The fulsomely paternal Sydney Greenstreet handed him over to the cops on a silver platter.
A “luminously wicked” Marie Windsor (above) two-timed and belittled him in what has been perversely referred to as film noir’s “most perfectly married couple.”
A crazed Peter Lorre was thrilled when he was framed for a brutal murder that you-know-who committed.
Writes Eddie Muller in Dark City: The Lost World of Film Noir (1998, St. Martin’s Press), he was noir’s favorite fall guy…savagely slapped, brutally beaten and mercilessly murdered dozens more times in a career that seemed like one long death scene.
Hello, everybody. Your classic movie guys here today to add our voices to the chorus praising the work of one of Hollywood’s finest and most durable character actors, Elisha Cook Jr.
Born on the West Coast in 1903, Cook was making movies in earnest by the mid-Thirties, and was routinely cast as collegian rah-rah types — check out two Twentieth Century Fox films of the period: 1936’s Pigskin Parade costarring a pre-Wizard of Oz Judy Garland and a young Betty Grable; and a year later, Life Begins in College with the Ritz Brothers and Tony Martin.
Cook’s entrance into the world of film noir came most famously four years later in John Huston’s The Maltese Falcon remake costarring Humphrey Bogart, Greenstreet, Peter Lorre, Mary Astor and Gladys George. He played “the fat man’s” gun-toting sidekick, Wilmer Cook, loathed by Sam Spade and set up to take the fall for at least one murder. (Conveniently, the pint-sized Cook was three inches shorter than the relative diminutive Bogart, who stood all of 5-feet-8.)
The year before Cook got his toes wet by portraying the weasly cabbie falsely fingered as the murderer in the crisp noir signature, The Stranger on the Third Floor. Cook turned up seven years later in RKO’s Born To Kill as out-of-control murderer Lawrence Tierney’s nebbishy buddy, who futilely lectures him about the merits of self restraint.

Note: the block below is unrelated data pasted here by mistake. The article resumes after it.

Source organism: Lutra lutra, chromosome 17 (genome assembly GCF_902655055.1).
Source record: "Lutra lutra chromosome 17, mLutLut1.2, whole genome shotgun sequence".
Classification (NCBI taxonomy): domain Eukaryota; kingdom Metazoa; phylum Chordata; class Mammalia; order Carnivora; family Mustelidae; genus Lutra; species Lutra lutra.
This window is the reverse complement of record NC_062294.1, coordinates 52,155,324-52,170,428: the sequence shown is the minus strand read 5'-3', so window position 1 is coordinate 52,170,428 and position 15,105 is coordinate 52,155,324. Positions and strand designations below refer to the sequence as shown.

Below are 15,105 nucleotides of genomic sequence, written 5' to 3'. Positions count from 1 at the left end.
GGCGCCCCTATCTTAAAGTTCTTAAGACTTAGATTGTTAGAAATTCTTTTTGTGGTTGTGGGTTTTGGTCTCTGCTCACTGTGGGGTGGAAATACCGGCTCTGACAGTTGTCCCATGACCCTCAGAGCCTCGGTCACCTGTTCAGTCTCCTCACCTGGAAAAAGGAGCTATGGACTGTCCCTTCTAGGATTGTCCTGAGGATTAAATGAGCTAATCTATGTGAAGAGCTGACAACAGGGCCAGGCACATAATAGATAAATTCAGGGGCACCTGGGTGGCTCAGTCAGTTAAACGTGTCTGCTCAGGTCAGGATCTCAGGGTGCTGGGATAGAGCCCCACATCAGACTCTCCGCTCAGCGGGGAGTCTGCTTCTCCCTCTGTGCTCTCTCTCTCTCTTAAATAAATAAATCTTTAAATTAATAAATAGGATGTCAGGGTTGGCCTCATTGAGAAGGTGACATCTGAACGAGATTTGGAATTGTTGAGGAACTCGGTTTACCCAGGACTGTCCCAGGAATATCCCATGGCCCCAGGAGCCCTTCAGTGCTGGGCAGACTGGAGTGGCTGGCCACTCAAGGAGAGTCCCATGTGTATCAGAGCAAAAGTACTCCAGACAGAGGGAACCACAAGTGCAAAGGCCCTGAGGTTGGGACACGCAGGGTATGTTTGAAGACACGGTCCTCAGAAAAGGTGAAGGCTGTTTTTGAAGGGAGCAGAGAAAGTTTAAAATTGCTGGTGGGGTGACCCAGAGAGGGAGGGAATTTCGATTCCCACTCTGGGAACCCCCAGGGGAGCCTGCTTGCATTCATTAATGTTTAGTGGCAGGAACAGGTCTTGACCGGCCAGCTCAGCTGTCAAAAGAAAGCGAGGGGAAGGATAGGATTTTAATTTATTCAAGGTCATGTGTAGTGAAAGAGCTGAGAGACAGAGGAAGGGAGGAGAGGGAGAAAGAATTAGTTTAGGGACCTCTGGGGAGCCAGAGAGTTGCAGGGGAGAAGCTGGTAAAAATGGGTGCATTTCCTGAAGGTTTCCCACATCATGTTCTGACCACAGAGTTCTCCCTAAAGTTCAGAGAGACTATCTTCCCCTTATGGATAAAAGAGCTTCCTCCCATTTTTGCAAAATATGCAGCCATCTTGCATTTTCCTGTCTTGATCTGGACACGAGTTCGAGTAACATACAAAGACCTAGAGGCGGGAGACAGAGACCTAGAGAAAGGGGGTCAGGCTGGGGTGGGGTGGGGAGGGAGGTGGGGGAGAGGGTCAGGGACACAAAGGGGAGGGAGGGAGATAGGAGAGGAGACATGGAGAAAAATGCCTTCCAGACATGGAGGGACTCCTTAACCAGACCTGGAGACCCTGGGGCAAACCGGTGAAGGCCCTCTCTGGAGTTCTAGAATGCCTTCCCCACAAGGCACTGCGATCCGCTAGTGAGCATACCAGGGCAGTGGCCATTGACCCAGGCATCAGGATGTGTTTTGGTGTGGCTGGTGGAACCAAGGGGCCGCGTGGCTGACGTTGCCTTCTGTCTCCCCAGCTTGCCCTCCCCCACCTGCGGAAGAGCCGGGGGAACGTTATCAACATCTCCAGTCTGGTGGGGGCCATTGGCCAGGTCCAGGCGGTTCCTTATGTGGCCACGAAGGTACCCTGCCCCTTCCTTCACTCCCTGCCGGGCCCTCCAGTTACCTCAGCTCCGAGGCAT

And let’s not forget Stanley Kubrick’s 1956 thriller, The Killing, with a browbeaten Cook vainly trying to placate his patronizing and dismissive wife (the superb Windsor), a vixen flagrantly unfaithful with Vince Edwards. For any man who has ever been married, Cook’s performance is something straight out of a nightmare.
He led a long and fruitful life, dying in 1995 at age 91 after appearing in more than 200 film and tv titles. After the 1950’s Cook’s career shifted to television, and his Maltese Falcon fame endeared him to a later generation of filmmakers: Rosemary’s Baby’s Roman Polanski, Electra Glide In Blue’s James William Guercio and Pat Garrett & Billy The Kid’s Sam Peckinpah.
On television, Cook appeared in dozens of major tv series from Rawhide in the late Fifties through Magnum, P.I. thirty years later. He was the very definition of what we call an honest working actor. No fuss, no muss, just do your job and go home.
As director Huston wrote: Elisha Cook Jr., lived … up in the High Sierra, tied flies and caught golden trout between films. When he was wanted in Hollywood, they sent up word to his mountain cabin by courier. He would come down, do a picture and then withdraw again to his retreat.
He was a working actor, and a superb one.